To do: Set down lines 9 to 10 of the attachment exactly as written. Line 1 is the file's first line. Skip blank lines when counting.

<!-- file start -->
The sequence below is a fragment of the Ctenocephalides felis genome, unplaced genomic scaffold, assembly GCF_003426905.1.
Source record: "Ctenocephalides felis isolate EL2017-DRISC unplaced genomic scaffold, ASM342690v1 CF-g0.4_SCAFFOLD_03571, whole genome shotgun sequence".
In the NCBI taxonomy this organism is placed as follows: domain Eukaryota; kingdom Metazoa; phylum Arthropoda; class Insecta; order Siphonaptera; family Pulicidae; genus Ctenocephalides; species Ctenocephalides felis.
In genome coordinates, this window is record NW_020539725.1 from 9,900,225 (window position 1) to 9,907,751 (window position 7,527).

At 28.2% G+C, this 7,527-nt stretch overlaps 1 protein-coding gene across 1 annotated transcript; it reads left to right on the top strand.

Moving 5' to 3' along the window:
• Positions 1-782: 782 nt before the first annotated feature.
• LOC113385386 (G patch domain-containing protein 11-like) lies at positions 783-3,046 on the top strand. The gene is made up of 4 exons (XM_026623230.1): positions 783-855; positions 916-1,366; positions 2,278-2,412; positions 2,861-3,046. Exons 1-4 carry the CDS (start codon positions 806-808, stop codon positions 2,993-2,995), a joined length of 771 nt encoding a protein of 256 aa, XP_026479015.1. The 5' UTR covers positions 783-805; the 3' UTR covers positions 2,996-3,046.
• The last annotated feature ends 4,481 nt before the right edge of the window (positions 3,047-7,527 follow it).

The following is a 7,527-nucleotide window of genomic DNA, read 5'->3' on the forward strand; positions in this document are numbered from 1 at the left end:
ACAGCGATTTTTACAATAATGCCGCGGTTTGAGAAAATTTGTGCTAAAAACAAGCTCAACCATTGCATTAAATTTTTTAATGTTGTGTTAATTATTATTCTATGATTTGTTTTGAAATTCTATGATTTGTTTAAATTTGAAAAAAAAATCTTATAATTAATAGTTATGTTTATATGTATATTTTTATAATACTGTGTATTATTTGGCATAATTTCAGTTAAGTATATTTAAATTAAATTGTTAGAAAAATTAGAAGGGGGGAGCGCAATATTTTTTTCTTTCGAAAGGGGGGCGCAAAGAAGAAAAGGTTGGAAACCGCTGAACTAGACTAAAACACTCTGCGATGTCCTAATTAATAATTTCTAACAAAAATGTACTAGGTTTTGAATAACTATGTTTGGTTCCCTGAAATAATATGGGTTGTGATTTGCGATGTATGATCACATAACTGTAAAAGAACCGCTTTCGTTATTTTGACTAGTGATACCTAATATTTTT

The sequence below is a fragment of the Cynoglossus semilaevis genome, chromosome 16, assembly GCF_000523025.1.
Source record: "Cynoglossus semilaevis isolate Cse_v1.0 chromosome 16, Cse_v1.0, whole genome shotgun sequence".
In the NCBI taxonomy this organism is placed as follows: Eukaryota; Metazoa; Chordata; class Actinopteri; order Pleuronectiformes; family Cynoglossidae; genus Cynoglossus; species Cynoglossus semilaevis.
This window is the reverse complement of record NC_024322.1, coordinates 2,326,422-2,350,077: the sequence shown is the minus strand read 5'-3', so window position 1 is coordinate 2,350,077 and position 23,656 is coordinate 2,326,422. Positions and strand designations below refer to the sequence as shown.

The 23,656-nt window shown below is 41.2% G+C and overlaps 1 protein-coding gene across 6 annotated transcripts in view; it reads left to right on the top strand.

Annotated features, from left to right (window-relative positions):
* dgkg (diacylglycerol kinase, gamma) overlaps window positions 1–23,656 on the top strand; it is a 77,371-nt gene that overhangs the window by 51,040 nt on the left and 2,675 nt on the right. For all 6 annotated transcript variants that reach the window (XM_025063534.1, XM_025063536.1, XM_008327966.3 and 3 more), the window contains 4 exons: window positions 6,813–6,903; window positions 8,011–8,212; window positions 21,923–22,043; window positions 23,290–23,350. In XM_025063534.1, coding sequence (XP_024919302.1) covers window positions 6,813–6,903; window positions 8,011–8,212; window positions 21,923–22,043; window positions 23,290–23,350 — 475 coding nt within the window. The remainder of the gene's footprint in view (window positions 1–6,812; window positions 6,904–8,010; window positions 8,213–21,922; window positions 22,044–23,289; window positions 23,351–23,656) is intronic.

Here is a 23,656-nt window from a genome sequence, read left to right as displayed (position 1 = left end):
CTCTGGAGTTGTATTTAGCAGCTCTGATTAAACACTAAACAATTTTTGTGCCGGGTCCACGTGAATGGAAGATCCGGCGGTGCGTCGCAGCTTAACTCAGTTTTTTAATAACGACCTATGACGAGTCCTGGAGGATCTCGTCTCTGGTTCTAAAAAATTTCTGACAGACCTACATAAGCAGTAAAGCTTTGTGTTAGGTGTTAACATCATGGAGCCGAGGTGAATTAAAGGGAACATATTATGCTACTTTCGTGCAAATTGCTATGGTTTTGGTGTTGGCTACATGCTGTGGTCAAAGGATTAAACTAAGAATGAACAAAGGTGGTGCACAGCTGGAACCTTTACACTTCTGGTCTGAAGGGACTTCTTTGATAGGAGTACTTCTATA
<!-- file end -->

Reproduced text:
• The last annotated feature ends 4,481 nt before the right edge of the window (positions 3,047-7,527 follow it).

The following is a 7,527-nucleotide window of genomic DNA, read 5'->3' on the forward strand; positions in this document are numbered from 1 at the left end: